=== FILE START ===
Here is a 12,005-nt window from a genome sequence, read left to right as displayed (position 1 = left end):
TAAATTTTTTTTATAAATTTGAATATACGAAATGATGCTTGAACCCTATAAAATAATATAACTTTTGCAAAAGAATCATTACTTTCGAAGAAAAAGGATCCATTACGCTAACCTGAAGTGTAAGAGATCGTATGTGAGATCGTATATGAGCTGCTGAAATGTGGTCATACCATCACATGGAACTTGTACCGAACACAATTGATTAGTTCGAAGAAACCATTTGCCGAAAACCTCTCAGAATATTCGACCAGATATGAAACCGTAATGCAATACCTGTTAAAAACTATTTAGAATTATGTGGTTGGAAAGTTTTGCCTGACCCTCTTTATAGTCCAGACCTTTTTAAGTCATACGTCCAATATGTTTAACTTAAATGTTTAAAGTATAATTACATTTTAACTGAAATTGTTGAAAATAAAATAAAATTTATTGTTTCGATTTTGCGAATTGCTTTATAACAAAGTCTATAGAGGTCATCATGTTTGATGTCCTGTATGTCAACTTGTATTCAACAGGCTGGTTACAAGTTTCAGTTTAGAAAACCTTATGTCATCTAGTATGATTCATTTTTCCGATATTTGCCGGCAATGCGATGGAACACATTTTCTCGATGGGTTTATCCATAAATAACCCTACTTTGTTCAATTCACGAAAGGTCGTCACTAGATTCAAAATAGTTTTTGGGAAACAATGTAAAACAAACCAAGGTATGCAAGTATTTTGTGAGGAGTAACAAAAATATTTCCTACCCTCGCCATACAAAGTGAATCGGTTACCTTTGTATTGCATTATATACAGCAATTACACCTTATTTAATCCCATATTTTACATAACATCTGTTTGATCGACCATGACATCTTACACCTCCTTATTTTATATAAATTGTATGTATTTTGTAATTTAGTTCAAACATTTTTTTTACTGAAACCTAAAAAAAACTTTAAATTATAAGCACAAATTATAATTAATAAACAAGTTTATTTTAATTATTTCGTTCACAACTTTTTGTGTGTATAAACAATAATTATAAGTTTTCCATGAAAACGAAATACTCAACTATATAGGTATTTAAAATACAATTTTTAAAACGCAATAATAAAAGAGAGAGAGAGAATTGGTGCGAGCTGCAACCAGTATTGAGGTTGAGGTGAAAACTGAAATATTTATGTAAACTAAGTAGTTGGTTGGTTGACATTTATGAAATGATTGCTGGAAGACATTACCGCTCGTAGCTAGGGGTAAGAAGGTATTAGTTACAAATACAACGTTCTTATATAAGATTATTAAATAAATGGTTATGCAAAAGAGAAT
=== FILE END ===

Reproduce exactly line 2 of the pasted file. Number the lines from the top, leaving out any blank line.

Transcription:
TAAATTTTTTTTATAAATTTGAATATACGAAATGATGCTTGAACCCTATAAAATAATATAACTTTTGCAAAAGAATCATTACTTTCGAAGAAAAAGGATCCATTACGCTAACCTGAAGTGTAAGAGATCGTATGTGAGATCGTATATGAGCTGCTGAAATGTGGTCATACCATCACATGGAACTTGTACCGAACACAATTGATTAGTTCGAAGAAACCATTTGCCGAAAACCTCTCAGAATATTCGACCAGATATGAAACCGTAATGCAATACCTGTTAAAAACTATTTAGAATTATGTGGTTGGAAAGTTTTGCCTGACCCTCTTTATAGTCCAGACCTTTTTAAGTCATACGTCCAATATGTTTAACTTAAATGTTTAAAGTATAATTACATTTTAACTGAAATTGTTGAAAATAAAATAAAATTTATTGTTTCGATTTTGCGAATTGCTTTATAACAAAGTCTATAGAGGTCATCATGTTTGATGTCCTGTATGTCAACTTGTATTCAACAGGCTGGTTACAAGTTTCAGTTTAGAAAACCTTATGTCATCTAGTATGATTCATTTTTCCGATATTTGCCGGCAATGCGATGGAACACATTTTCTCGATGGGTTTATCCATAAATAACCCTACTTTGTTCAATTCACGAAAGGTCGTCACTAGATTCAAAATAGTTTTTGGGAAACAATGTAAAACAAACCAAGGTATGCAAGTATTTTGTGAGGAGTAACAAAAATATTTCCTACCCTCGCCATACAAAGTGAATCGGTTACCTTTGTATTGCATTATATACAGCAATTACACCTTATTTAATCCCATATTTTACATAACATCTGTTTGATCGACCATGACATCTTACACCTCCTTATTTTATATAAATTGTATGTATTTTGTAATTTAGTTCAAACATTTTTTTTACTGAAACCTAAAAAAAACTTTAAATTATAAGCACAAATTATAATTAATAAACAAGTTTATTTTAATTATTTCGTTCACAACTTTTTGTGTGTATAAACAATAATTATAAGTTTTCCATGAAAACGAAATACTCAACTATATAGGTATTTAAAATACAATTTTTAAAACGCAATAATAAAAGAGAGAGAGAGAATTGGTGCGAGCTGCAACCAGTATTGAGGTTGAGGTGAAAACTGAAATATTTATGTAAACTAAGTAGTTGGTTGGTTGACATTTATGAAATGATTGCTGGAAGACATTACCGCTCGTAGCTAGGGGTAAGAAGGTATTAGTTACAAATACAACGTTCTTATATAAGATTATTAAATAAATGGTTATGCAAAAGAGAAT